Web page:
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Biotechnology deals with microorganisms, plant or animal cells or their enzymes to produce the useful products for human’s welfare.



Biotechnology deals with microorganisms, plant or animal cells or their enzymes to produce

The useful products for human’s welfare.

  • The term "Biotechnology" was given by Karl Ereky (1919).

  • According to European Federation of Biotechnology (EFB), biotechnology is the integration of natural science and organisms, cells, parts thereof, and molecular analogues for products and services.


Principles of Biotechnology

The two core techniques that developed modern biotechnology are:

  1. Genetic engineering which is modification of chemical nature of DNA/RNA and their introduction into another host organism to change the phenotypic characters of the host.

  2. Sterilization methods to maintain growth and manipulation of only the desired microbes or cells in large quantities, for the manufacture of biotechnological products like antibiotics, vaccines, enzymes, etc.


The basic steps in genetic engineering include:

  1. Identification of DNA with desirable genes.

  2. Introduction of the DNA into host to form recombinant DNA (rDNA).

  3. Maintenance of introduced DNA in host and gene cloning.

  4. Transfer of the DNA to its progeny.


In 1972, Stanley Cohen and Herbert Boyer constructed the first recombinant DNA.


Steps carried out in constructing first recombinant DNA:

  1. A gene encoding antibiotic resistance in the native plasmid of Salmonella typhimurium V. was identified. Plasmid is an autonomously replicating circular extra-chromosomal DNA.

  2. The desired DNA was cut at specific locations by restriction enzymes.

  3. The cut DNA was linked to plasmid DNA and transferred to E. coli for gene multiplication.


Tools of Recombinant DNA Technology

The key tools required for the recombinant DNA technology are:

  1. Restriction enzymes

  2. Ligases

  3. Host organism/cell

  4. Polymerase enzymes

  5. Vectors


Restriction Enzymes

  • The restriction enzymes are called "molecular scissors" and are responsible for cutting DNA.

  • They are present in bacteria to provide a type of defense mechanism called the "restriction-modification system".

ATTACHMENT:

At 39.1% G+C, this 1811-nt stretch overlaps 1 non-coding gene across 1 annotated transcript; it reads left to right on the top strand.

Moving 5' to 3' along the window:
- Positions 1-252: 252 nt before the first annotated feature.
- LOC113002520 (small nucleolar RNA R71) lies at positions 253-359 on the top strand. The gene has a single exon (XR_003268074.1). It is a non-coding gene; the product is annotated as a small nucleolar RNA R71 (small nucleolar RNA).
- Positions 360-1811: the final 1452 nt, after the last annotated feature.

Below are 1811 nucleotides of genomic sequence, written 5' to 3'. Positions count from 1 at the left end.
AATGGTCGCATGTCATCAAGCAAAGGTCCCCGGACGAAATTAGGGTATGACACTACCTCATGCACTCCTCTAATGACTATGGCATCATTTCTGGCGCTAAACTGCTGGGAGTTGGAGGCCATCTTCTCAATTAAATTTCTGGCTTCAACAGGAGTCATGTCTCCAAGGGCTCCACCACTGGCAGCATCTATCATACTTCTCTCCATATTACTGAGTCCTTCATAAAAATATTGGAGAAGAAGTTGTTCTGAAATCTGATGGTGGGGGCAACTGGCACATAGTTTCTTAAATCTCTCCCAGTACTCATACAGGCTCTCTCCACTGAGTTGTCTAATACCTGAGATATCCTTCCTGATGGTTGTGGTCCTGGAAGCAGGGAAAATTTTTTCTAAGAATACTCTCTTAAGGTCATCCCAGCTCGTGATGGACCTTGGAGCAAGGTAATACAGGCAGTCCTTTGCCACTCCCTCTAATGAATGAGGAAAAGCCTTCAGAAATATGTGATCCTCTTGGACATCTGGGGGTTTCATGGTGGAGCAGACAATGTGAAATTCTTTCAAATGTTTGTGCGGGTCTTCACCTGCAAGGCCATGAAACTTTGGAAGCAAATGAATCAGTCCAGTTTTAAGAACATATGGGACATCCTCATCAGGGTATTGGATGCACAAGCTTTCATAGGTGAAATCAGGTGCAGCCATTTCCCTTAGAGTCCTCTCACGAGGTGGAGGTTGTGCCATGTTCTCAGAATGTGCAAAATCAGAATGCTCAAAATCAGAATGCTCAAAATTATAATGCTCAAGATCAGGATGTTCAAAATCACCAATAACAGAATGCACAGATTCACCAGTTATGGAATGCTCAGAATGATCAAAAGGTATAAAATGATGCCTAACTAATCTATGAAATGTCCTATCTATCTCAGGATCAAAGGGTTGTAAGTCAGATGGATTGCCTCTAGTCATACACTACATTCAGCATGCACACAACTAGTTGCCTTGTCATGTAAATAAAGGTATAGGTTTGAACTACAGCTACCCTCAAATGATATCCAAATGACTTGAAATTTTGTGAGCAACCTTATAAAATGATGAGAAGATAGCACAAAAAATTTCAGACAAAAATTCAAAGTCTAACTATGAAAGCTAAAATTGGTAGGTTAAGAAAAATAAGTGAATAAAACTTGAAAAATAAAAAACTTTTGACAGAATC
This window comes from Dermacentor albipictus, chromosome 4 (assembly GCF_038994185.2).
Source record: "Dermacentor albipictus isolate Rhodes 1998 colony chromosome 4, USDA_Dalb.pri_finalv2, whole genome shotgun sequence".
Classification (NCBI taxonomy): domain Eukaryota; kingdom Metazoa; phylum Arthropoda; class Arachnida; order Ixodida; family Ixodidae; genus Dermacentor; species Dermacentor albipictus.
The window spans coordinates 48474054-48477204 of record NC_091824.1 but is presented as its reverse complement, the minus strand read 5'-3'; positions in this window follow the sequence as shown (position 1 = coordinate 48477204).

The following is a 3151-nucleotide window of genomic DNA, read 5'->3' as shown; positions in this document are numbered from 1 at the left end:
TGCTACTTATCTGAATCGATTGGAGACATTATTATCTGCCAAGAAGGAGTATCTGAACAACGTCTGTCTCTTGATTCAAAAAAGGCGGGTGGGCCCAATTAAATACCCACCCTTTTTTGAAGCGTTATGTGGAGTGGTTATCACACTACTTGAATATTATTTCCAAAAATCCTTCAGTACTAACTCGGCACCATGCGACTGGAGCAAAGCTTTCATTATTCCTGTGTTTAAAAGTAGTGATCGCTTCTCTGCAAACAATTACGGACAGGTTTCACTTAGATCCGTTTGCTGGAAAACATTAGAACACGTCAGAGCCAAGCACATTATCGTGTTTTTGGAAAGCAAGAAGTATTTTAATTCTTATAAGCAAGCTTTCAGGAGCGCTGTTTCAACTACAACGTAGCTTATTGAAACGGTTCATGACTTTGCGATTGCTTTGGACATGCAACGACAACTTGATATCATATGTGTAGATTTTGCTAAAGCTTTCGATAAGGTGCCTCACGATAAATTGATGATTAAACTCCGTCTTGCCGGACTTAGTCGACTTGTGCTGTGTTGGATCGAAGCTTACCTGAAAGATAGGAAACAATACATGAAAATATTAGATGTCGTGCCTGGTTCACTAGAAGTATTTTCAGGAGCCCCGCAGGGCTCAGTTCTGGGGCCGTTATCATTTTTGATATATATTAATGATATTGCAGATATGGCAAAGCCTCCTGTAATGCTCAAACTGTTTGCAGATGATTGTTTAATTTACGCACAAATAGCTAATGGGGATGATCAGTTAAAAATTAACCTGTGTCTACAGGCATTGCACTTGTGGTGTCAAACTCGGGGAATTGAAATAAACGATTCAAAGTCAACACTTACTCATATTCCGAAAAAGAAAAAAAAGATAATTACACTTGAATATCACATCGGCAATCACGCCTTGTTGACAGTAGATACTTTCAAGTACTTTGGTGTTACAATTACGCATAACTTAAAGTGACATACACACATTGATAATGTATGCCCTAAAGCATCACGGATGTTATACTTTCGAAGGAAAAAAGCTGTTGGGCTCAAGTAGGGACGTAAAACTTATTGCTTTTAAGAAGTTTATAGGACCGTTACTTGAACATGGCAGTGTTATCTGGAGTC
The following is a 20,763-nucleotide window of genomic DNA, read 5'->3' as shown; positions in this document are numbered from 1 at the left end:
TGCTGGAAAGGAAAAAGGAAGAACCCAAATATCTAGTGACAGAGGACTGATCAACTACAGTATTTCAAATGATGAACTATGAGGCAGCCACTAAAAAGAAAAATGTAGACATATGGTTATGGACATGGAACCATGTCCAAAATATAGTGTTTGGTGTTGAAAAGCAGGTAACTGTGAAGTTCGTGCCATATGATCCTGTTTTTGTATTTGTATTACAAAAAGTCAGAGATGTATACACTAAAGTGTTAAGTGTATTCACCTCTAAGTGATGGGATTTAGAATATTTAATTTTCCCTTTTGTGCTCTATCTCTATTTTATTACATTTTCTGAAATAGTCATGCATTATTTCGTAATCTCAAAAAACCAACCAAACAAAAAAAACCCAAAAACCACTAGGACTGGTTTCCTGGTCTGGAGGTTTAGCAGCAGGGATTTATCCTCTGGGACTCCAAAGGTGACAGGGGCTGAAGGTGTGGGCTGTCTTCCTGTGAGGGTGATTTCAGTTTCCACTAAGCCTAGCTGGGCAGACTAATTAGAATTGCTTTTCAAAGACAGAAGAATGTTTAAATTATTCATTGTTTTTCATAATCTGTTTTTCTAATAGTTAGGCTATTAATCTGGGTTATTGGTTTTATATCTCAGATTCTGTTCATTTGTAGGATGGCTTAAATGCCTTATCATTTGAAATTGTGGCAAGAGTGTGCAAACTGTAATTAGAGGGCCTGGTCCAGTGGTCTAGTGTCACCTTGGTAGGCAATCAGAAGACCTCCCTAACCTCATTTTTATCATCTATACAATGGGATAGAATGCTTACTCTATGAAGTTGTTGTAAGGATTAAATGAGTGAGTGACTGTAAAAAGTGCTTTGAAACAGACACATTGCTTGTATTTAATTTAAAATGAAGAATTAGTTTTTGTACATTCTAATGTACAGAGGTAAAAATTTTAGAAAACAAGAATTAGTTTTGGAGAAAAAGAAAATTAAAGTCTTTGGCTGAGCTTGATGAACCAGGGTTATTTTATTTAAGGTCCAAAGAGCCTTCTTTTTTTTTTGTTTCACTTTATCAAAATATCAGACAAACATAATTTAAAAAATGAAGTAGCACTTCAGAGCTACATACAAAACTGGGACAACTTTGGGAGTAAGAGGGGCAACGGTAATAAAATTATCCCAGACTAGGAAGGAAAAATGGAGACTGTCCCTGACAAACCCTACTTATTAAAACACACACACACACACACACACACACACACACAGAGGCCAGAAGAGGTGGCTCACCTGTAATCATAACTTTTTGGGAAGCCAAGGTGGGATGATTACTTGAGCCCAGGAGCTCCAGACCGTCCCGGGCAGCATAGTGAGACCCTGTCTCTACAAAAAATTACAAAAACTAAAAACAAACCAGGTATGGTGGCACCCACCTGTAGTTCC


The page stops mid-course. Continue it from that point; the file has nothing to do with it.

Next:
• The first restriction endonuclease, Hind II, was isolated by Smith, Wilcox and Kelley (1968) from Haemophilus influenzae bacterium. It was used to cut DNA molecules at a particular point by recognising a specific sequence of six base pairs, known as the recognition sequence.


Naming of Restriction Enzymes

The first letter is derived from the genus name and the next two letters from the species name of the prokaryotic cell from which they were isolated. The roman numbers, following the names indicate the order in which the enzymes were isolated from the bacterial strain.

For example:

EcoRI is derived from Escherichia coli RY 13, the letter ‘R’ derived from the name of strain.

Hind II from HaemophiIus influenzae Rd, BamH I from Bacillus amyloliquefaciens H, EcoR II from E. coli R245, etc.


Restriction enzymes belong to a class of enzymes called nucleases and are of two kinds:

  1. Exonucleases – Remove nucleotides from the end of the DNA.

  2. Endonucleases – It makes cut at specific positions within the DNA.


The recognition sequences of endonucleases are palindromic, i.e., the sequence of base pairs that reads the same on both the DNA strands, when orientation of reading is kept same.


Mechanism of action of endonucleases

  • Every endonuclease inspects the entire DNA sequence for the palindromic recognition sequences.

  • On finding the palindrome, the endonuclease binds to the DNA.

  • It cuts the opposite strands of DNA in the sugar-phosphate backbone; a little away from the centre of the palindrome sites but between the same bases on both strands.

  • This results in the formation of single stranded overhanging stretches at the end of each strand called sticky ends.

  • The sticky ends facilitate the action of the enzyme DNA ligase by readily forming hydrogen bonds with complementary strands.